[Letter of credence.
4. Mr. Peña to Mr. Slidell.
1. Mr. Slidell to Mr. Peña.
3. Mr. Slidell to Mr. Peña.
1. Mr. Peña to Mr. Buchanan. 9. Mr. Buchanan to Mr. Slidell, of 20th January, 1846. 10. Mr. Buchanan to Mr. Slidell, of 28th January, 1846. 11. Mr. Slidell to Mr. Buchanan, of 6th February, 1846. One enclosure
1. Mr. Peña's report to the council of government. 12. Mr. Slidell to Mr. Buchanan, of 17th February, 1846. 13. Mr. Slidell to Mr. Buchanan, of 1st March, 1816. One enclosure
1. Mr. Slidell to Mr. Castillo. 14. Mr. Buchanan to Mr. Slidell, of 12th March, 1846. 15. Mr. Slidell to Mr. Buchanan, of 18th March, 1846. Two enclosures
1. Mr. Castillo to Mr. Slidell.
2. Mr. Slidell to Mr. Castillo. 16. Mr. Slidell to Mr. Buchanan, of 27th March, 1846. 17. Mr. Slidell to Mr. Buchanan, of 2d April, 1846. One enclosure
1. Mr. Castillo to Mr. Slidell.
Mr. Buchanan to Mr. Black.
DEPARTMENT OF STATE,
Washington, September 17, 1845. Information recently received at this department, both from yourself and others, renders it probable that the Mexican government may now be willing to restore the diplomatic relations between the two countries. At the time of their suspension, General Almonte was assured of the desire felt by the President to adjust amicably every cause of complaint between the governments, and to cultivate the kindest and most friendly relations between the sister republics. He still continues to be animated by the same sentiments. It was his duty to place the country in a condition successfully to resist the threatened invasion of Texas by Mexico, and this has been accomplished. He desires, however, that all existing differences should be terminated amicably by negotiation and not by the sword. He is anxious to preserve peace, although prepared for war.
Actuated by these sentiments, the President has directed me to instruct you, in the absence of any diplomatic agent in Mexico, to ascertain from the Mexican government whether they would receive an envoy from the United States, intrusted with full power to adjust all the questions in dispute between the two governments. Should the answer be in the affirmative, such an envoy will be immediately despatched to Mexico.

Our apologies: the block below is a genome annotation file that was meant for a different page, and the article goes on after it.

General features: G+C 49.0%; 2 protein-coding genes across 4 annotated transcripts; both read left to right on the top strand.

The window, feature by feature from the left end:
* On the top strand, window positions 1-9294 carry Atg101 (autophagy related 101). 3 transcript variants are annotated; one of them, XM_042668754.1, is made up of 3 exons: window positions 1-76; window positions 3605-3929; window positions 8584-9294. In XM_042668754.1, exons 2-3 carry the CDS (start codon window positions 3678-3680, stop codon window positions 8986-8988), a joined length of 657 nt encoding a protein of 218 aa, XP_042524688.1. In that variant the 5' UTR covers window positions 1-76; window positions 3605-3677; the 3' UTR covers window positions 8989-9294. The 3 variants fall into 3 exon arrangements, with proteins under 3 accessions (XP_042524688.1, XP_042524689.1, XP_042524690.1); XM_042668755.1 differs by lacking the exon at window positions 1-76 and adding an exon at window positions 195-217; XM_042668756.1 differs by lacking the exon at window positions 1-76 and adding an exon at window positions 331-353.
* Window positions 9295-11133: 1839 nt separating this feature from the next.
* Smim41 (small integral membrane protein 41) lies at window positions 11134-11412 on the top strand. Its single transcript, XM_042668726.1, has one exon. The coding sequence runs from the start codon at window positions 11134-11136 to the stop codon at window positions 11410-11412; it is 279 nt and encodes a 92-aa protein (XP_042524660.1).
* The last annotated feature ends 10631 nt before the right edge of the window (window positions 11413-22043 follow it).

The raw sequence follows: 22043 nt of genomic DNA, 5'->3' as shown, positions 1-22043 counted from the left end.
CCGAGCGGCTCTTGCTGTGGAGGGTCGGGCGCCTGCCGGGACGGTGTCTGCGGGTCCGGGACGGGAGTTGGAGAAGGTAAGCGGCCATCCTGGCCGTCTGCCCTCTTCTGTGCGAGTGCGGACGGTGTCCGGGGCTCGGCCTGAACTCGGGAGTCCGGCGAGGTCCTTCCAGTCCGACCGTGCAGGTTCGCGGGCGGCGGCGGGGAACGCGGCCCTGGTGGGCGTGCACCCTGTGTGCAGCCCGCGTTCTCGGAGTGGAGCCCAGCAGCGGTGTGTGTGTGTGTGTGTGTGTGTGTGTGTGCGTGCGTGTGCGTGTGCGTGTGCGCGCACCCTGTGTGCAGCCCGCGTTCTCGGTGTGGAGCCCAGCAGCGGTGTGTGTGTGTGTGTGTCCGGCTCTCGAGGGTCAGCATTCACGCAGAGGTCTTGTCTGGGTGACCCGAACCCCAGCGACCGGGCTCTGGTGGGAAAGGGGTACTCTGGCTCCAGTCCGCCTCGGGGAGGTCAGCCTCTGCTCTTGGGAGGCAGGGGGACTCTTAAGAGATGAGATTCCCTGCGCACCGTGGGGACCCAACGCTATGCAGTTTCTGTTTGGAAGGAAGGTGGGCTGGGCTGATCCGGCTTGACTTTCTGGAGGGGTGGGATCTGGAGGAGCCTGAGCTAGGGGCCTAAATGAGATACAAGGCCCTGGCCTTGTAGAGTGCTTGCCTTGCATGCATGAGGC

If the President were disposed to stand upon a mere question of etiquette, he would wait until the Mexican government, which had suspended the diplomatic relations between the two countries, should ask that they may be restored. But his desire is so strong to terminate the present unfortunate state of our relations with that republic, that he has consented to waive all.ceremony and take the initiative. So soon as you shall have received the answer of that
government, you will communicate a copy of it, without delay, by some safe opportunity, to F. M. Dimond, esq., our consul at Vera Cruz. You will also transmit a copy to this department. It is of great consequence that you should use as much despatch as possible in executing this important commission. The future course of this government may, and probably will, depend upon the answer which you may receive.
I need scarcely warn you to preserve the most inviolable secrecy in regard to your proceedings, making no communication to any person, with the exception of Dr. Parrott, not indispensable to the accomplishment of the object. There will be a vessel-of-war at Vera Cruz, ready to receive your despatch for this department, and to convey it to the United States with the least possible delay.
I shall transmit this despatch, under an unsealed cover, but with the strictest injunctions of secrecy, to Mr. Dimond, as it is deemed advisable that he should be acquainted with its contents.